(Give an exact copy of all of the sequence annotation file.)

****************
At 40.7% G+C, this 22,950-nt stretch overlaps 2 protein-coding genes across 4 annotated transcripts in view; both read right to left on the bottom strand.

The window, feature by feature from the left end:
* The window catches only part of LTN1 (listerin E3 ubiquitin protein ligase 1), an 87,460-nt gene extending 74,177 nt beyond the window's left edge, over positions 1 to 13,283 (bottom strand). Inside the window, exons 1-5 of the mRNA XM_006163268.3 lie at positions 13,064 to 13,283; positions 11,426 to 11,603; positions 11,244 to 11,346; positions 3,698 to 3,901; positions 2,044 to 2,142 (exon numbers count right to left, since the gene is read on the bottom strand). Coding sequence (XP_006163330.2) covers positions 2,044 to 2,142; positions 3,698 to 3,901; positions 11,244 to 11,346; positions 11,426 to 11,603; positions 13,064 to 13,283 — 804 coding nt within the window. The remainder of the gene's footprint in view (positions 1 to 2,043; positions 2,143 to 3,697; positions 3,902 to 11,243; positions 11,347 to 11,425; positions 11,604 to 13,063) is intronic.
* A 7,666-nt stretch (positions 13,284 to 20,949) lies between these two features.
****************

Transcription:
At 40.7% G+C, this 22,950-nt stretch overlaps 2 protein-coding genes across 4 annotated transcripts in view; both read right to left on the bottom strand.

The window, feature by feature from the left end:
* The window catches only part of LTN1 (listerin E3 ubiquitin protein ligase 1), an 87,460-nt gene extending 74,177 nt beyond the window's left edge, over positions 1 to 13,283 (bottom strand). Inside the window, exons 1-5 of the mRNA XM_006163268.3 lie at positions 13,064 to 13,283; positions 11,426 to 11,603; positions 11,244 to 11,346; positions 3,698 to 3,901; positions 2,044 to 2,142 (exon numbers count right to left, since the gene is read on the bottom strand). Coding sequence (XP_006163330.2) covers positions 2,044 to 2,142; positions 3,698 to 3,901; positions 11,244 to 11,346; positions 11,426 to 11,603; positions 13,064 to 13,283 — 804 coding nt within the window. The remainder of the gene's footprint in view (positions 1 to 2,043; positions 2,143 to 3,697; positions 3,902 to 11,243; positions 11,347 to 11,425; positions 11,604 to 13,063) is intronic.
* A 7,666-nt stretch (positions 13,284 to 20,949) lies between these two features.